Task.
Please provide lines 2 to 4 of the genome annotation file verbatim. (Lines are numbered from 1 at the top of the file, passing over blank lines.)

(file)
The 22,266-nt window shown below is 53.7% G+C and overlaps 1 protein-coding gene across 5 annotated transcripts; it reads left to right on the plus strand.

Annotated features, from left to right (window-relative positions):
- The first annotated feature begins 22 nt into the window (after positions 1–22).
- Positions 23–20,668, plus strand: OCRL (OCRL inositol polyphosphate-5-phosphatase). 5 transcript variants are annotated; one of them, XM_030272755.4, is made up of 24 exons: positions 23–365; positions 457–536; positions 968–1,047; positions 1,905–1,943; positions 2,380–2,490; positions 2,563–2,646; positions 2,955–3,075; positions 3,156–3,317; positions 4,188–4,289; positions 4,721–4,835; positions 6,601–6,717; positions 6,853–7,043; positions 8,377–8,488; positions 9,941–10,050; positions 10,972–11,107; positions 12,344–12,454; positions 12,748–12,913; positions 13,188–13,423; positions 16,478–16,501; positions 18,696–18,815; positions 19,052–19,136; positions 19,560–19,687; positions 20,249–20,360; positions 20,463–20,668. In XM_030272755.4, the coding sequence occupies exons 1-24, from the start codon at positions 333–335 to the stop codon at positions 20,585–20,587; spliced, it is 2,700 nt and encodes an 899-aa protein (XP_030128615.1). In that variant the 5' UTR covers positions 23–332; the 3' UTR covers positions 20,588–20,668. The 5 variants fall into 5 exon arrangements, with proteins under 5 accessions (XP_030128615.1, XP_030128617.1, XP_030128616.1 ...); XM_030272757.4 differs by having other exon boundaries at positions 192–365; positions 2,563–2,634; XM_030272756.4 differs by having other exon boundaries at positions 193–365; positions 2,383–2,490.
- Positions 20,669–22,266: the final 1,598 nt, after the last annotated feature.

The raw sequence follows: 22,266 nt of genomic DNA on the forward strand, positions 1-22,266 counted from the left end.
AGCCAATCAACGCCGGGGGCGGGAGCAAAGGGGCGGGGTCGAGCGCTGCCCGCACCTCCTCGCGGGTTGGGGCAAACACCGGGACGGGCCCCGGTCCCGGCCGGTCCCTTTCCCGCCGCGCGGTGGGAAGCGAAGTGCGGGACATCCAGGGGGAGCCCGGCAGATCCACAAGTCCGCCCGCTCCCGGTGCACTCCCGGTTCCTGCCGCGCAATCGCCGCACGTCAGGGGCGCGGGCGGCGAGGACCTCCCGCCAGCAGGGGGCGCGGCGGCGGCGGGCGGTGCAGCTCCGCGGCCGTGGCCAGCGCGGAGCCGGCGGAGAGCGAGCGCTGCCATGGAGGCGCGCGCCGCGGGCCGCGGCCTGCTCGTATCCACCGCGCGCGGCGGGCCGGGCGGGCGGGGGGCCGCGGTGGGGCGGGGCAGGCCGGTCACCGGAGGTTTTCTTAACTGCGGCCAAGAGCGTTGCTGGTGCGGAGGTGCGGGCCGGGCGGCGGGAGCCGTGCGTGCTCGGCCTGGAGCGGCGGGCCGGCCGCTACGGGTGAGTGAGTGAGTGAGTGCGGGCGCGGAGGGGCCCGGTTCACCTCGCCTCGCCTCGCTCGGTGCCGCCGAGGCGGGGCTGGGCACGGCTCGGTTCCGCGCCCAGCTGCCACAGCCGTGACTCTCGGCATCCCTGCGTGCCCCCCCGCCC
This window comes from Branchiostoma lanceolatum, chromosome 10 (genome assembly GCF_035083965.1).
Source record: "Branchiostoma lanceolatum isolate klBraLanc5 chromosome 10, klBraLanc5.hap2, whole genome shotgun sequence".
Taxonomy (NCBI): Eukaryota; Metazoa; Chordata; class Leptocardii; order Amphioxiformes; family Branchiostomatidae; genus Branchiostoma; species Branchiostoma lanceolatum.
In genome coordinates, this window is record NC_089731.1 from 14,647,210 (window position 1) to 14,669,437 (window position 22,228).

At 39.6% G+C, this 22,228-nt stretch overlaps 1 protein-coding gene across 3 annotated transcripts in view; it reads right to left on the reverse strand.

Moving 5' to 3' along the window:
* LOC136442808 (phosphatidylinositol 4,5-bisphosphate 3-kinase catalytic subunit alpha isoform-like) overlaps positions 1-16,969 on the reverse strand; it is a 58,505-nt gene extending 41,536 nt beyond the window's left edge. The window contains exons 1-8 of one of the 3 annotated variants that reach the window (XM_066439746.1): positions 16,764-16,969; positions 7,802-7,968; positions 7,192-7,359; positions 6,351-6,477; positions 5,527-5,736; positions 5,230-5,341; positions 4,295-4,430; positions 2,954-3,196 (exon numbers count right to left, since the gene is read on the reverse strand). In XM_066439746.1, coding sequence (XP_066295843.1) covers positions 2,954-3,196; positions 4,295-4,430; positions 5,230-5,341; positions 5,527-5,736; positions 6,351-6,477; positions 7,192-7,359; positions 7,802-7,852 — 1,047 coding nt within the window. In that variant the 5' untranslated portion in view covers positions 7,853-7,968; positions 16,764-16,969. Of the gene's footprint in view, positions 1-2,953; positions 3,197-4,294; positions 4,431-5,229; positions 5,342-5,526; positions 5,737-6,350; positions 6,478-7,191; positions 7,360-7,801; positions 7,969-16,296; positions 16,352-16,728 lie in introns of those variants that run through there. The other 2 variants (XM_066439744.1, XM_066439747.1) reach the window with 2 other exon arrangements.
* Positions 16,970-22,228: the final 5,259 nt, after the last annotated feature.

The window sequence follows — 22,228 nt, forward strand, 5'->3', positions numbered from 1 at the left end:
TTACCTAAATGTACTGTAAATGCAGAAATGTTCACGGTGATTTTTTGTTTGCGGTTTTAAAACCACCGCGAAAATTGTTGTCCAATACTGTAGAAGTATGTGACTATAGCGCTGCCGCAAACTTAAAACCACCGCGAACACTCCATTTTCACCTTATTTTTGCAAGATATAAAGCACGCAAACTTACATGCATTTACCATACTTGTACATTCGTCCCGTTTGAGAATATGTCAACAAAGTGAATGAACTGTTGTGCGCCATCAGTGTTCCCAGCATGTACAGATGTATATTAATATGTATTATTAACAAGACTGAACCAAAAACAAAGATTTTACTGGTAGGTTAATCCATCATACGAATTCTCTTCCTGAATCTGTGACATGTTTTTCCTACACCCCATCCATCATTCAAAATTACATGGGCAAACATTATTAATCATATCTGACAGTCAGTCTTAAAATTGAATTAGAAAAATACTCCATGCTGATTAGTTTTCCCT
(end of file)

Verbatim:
Annotated features, from left to right (window-relative positions):
- The first annotated feature begins 22 nt into the window (after positions 1–22).
- Positions 23–20,668, plus strand: OCRL (OCRL inositol polyphosphate-5-phosphatase). 5 transcript variants are annotated; one of them, XM_030272755.4, is made up of 24 exons: positions 23–365; positions 457–536; positions 968–1,047; positions 1,905–1,943; positions 2,380–2,490; positions 2,563–2,646; positions 2,955–3,075; positions 3,156–3,317; positions 4,188–4,289; positions 4,721–4,835; positions 6,601–6,717; positions 6,853–7,043; positions 8,377–8,488; positions 9,941–10,050; positions 10,972–11,107; positions 12,344–12,454; positions 12,748–12,913; positions 13,188–13,423; positions 16,478–16,501; positions 18,696–18,815; positions 19,052–19,136; positions 19,560–19,687; positions 20,249–20,360; positions 20,463–20,668. In XM_030272755.4, the coding sequence occupies exons 1-24, from the start codon at positions 333–335 to the stop codon at positions 20,585–20,587; spliced, it is 2,700 nt and encodes an 899-aa protein (XP_030128615.1). In that variant the 5' UTR covers positions 23–332; the 3' UTR covers positions 20,588–20,668. The 5 variants fall into 5 exon arrangements, with proteins under 5 accessions (XP_030128615.1, XP_030128617.1, XP_030128616.1 ...); XM_030272757.4 differs by having other exon boundaries at positions 192–365; positions 2,563–2,634; XM_030272756.4 differs by having other exon boundaries at positions 193–365; positions 2,383–2,490.